Prejudice and statistics


Prejudice and statistics 1We live in a world where prejudice is constantly being challenged and rejected, while statistics are elevated to a noble and important art form. Statistics are used, among other things, to predict elections and to make political and business decisions.

At the same time, biases and statistical assumptions work in a similar way. Let me explain my thinking here.

If you meet a number of people of a certain ethnic group, and they behave in a similar way, your brain will make a statistical assumption that the behaviour is largely linked to the group. The process can be called prejudice, discernment, social knowledge, etc. depending on the context in which the behaviour is used.

If you work in marketing and advertising then this knowledge is invaluable, that you have a fingertip feel for different target groups, how they think and how they behave. And this, of course, links to buying situations and business decisions that can favour different players.

However, if you start making statistical considerations about certain ethnic groups, you can be labelled as prejudiced, or even racist.

Let’s do a thought experiment. If we were to ask a number of white Europeans which ethnic groups they would like to have as neighbours: white Europeans, East Asians, Indians, Arabs or Central Africans. What do you think they would say?

Probably Indians would come higher than Arabs and Central Africans. Why is this, since Indians also have brown skin and a foreign culture and religion? Well, Indians are often perceived as polite, correct, they speak good English, cooperate well in work situations, often well educated in computer/IT, and their religion and culture are considered peaceful and interesting. This is the common generalisation about Indians.

On the other hand, Arabs are perceived differently, their religion and culture are often described as more hostile, especially regarding the view of women, law and order, etc. They are also associated with terrorism and Islamism.

And as for Central Africans, there are prejudices about laziness, criminality, not so high intelligence quota, and different ‘incomprehensible’ culture.

East Asians would probably be a little higher up the list of neighbours. There is a prejudice that they are industrious but perhaps not always so nice and warm, but more calculating and cold. Their culture can sometimes be perceived as positive, with Asian mysticism, but the Chinese view of society, for example, is considered reprehensible and is often associated with communism and totalitarian ideas.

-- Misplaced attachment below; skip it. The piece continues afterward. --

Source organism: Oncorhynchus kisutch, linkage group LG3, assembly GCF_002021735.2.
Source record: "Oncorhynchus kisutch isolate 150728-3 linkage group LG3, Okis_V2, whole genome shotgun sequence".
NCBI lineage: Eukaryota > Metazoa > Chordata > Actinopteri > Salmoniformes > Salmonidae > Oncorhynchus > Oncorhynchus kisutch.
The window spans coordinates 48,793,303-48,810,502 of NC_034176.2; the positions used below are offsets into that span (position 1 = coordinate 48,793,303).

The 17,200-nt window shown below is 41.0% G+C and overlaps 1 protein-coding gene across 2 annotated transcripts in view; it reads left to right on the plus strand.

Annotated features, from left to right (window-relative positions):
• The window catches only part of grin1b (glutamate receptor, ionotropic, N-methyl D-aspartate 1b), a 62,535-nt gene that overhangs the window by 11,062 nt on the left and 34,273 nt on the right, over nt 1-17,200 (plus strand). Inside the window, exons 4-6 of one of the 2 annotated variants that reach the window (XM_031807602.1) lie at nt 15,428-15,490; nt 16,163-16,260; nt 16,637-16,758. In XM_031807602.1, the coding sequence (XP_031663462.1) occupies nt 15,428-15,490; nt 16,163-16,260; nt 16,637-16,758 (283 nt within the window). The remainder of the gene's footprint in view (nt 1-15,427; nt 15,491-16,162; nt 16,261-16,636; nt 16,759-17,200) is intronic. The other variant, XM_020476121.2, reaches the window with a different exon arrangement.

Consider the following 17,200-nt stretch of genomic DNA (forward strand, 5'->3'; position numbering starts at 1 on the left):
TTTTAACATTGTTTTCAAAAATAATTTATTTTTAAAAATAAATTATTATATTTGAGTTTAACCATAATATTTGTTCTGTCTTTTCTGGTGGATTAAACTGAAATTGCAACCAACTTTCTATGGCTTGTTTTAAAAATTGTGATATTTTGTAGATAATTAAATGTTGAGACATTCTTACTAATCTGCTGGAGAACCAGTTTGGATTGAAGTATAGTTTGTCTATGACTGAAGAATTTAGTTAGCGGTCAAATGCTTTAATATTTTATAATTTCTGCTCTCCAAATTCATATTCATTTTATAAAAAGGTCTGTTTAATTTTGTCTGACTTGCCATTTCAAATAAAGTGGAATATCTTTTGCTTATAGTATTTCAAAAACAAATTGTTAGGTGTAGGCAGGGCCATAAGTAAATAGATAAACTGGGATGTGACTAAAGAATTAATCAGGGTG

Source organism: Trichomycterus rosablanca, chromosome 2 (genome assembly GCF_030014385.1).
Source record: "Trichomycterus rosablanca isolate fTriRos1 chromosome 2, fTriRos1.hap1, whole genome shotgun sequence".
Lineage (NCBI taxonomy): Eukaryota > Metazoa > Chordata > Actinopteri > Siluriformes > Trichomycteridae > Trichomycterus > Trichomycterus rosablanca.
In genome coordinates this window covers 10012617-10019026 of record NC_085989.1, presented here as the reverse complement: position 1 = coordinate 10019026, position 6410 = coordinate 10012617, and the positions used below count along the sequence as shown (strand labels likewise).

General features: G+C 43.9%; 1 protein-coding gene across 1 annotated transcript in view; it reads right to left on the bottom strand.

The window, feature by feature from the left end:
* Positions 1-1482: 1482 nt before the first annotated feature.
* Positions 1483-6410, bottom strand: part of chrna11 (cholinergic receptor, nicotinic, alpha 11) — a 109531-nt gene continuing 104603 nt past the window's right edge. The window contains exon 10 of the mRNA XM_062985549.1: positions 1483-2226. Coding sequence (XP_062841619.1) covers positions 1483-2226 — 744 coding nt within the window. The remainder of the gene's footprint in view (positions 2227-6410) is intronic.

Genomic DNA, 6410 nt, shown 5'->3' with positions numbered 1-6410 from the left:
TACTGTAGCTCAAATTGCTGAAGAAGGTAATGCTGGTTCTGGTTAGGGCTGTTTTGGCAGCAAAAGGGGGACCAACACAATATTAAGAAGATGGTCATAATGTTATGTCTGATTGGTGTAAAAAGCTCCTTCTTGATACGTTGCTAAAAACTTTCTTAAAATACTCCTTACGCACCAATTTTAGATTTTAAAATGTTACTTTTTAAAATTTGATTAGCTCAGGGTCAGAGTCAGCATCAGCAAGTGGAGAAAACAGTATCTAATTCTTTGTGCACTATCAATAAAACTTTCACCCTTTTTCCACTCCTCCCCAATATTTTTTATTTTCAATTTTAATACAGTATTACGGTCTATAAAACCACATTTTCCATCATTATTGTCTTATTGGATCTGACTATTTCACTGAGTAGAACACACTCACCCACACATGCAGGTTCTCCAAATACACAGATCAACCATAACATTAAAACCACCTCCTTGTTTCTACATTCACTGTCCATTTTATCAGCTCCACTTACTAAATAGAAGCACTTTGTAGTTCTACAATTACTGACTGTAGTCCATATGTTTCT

These are all prejudices created by our brains, but there are of course traces of truth in a purely statistical form. It is true that Islamism is more linked to Arabs than, for example, Chinese, and that Indians are often better at computers/IT than Africans. Statistically speaking, that is. Then again, the individual can differ greatly. But now we are talking statistics. And it is often about plausibility and possible outcomes. That is, the probability of encountering a criminal within a group of people, or a diligent professional, or whatever characteristics you might choose.

So what is the difference between a prejudice and statistics?

The difference is that in statistics you do a larger survey, on many people, and a relevant sample. Statistics are more scientifically organised, whereas prejudice is about personal encounters and perceptions that are spread in groups. Of course, if a white European were to meet a large number of Indians, for example, she could make predictions that would also be considered statistically correct. However, this would not be considered statistical science, because even if the sample is large, the methodology, selection criteria, etc. are missing.

Moreover, even pure statistics can actually be perceived as racist or prejudiced. For example, when we learn that blacks are more prone to crime than whites in the United States, or that Swedish prisons are largely populated by foreigners, that the majority of beggars in some countries belong to the Roma population, etc. Just as prejudice does not always have to be negative, we may have positive prejudices, as already mentioned about Indians, but also that Germans are engineers and hard-working, Japanese are meticulous, etc etc.

But, could it be that even a small sample can give us a hint about the behaviour of a certain people? Yes, perhaps. Our brain seems to be triggered to sort out behaviours and deviations, probably this is some kind of survival instinct that has been with us since the beginning of time. But it can also be wrong. Many Swedes who have lived in the suburbs or in socially deprived areas have encountered Finnish alcoholics or drug addicts. When you go to Finland, you realise that the number of addicts there is lower than in the Swedish suburbs, much lower. But then the prejudice about Finnish alcoholics turned out to be true in the Swedish suburbs, but not in Finland as a whole. Something is causing Finns to fall into addiction in the specific Swedish suburb, but not to the same extent in their home country; this may be the conclusion in this case.

The most common objection to prejudice or statistics is the claim that not EVERYONE behaves in a specific way. ALL Muslims are not Islamists. ALL Asians are not efficient. ALL Finns are not into drinking, etc. etc.

But statistics and prejudices are not about the individual. They are about the selection of groups, and probabilities. It has absolutely nothing to do with the individual, and there are always extreme exceptions in all groups. But the probability of meeting the exceptions is significantly lower. And this is precisely what both prejudice and statistics are about. The ability to make calculations based on experience or known facts.


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